Latherleaf: (Columbrina asiatica) Found along coastal areas of eastern Africa, India, Southeast Asia, Australia, and the Pacific Islands, this sprawling bush was brought from Asia to Jamaica by immigrants in the 1850s. From there, the seeds, which can be dispersed by tides and storms, probably floated to southern Florida on ocean currents. Nowadays, latherleaf has invaded coastal beaches and dunes, pine and hardwood forests, and mangrove estuaries, smothering native vegetation and threatening to form a monoculture if left uncontrolled.

Melaleuca: (Melaleuca quinquenervia) Originally from Australia, New Guinea, and the Solomon Islands, this subtropical tree was introduced to southern Florida in the early 1900s for landscaping and “swamp drying” purposes. Today, the fast-spreading melaleuca is the greatest threat to the Everglades ecosystem, which faces extreme and perhaps irreversible alteration because of the tree’s ability to convert native plant communities like sawgrass marshes and wet prairies into impenetrable thickets.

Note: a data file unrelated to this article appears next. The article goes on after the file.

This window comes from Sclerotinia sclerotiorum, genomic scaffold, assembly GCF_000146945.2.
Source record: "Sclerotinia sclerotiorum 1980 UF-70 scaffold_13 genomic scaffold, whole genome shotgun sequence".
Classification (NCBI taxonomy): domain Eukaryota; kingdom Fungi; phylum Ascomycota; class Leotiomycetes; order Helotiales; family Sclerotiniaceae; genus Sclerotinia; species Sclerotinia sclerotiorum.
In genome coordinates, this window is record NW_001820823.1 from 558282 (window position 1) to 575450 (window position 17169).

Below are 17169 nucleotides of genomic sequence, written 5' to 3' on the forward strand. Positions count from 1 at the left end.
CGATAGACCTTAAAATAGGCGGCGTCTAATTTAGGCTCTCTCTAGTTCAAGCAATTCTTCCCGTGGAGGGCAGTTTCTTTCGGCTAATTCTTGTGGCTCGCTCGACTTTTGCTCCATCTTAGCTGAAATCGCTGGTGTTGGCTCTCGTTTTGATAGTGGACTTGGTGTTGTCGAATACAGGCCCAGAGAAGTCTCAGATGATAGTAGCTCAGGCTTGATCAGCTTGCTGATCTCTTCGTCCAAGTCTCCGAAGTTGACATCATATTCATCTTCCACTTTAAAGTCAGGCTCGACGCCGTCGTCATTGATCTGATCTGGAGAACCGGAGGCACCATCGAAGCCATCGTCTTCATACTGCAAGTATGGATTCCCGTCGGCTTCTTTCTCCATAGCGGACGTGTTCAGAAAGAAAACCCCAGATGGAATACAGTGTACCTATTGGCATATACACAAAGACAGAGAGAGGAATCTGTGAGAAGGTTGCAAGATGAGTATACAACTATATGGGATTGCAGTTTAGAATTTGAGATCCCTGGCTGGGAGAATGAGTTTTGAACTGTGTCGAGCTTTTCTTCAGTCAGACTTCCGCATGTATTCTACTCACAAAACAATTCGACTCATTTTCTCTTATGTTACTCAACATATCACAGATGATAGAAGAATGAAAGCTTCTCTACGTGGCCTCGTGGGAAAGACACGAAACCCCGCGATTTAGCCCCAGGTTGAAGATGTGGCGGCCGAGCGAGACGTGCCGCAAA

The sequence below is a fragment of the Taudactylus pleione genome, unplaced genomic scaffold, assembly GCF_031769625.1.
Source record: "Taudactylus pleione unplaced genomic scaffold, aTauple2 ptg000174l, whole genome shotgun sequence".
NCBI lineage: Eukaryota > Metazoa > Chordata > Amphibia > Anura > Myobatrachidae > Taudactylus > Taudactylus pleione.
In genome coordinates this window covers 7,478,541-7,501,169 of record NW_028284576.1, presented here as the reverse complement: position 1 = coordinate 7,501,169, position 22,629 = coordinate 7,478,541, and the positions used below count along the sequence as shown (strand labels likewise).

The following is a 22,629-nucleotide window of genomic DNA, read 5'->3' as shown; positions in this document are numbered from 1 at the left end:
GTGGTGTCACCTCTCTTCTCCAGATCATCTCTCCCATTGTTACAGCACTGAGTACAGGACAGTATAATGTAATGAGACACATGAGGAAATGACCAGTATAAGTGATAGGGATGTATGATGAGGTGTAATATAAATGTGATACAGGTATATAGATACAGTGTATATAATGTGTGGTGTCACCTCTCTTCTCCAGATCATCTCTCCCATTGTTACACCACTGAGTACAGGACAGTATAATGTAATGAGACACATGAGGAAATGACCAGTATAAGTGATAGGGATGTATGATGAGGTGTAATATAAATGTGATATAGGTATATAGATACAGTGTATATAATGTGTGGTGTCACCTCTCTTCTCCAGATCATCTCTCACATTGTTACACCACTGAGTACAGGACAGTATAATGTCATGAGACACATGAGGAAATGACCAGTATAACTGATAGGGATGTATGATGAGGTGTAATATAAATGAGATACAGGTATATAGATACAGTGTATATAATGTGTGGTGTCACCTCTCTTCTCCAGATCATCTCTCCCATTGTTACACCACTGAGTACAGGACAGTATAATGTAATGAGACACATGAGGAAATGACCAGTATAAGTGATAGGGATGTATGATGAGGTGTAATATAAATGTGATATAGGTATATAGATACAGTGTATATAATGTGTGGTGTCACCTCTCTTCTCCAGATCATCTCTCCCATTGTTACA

Old World climbing fern: (Lygodium microphyllum) Native to Australia, Africa, and tropical Asia, this intertwining vine was introduced to Florida in the 1960s as a landscape ornamental. Since then, the climbing fern, which has a dense root system, has blanketed pine forests, cypress swamps, and other Floridian habitats; altered the water flow through streams and wetlands; and provided fuel for fires that would not normally spread through a wetland area.

Seaside mahoe: (Thespesia populnea) Indigenous to the tropical seashores of Africa and India, this tall, flowering tree was brought to Florida as an ornamental for coastal landscapes in the 1920s. Since then, the seaside mahoe has invaded shoreline habitats, where its dense shade has smothered its competitors. Unfortunately, its seeds float in seawater, which means it can also ride the ocean currents to colonize other unsuspecting shores.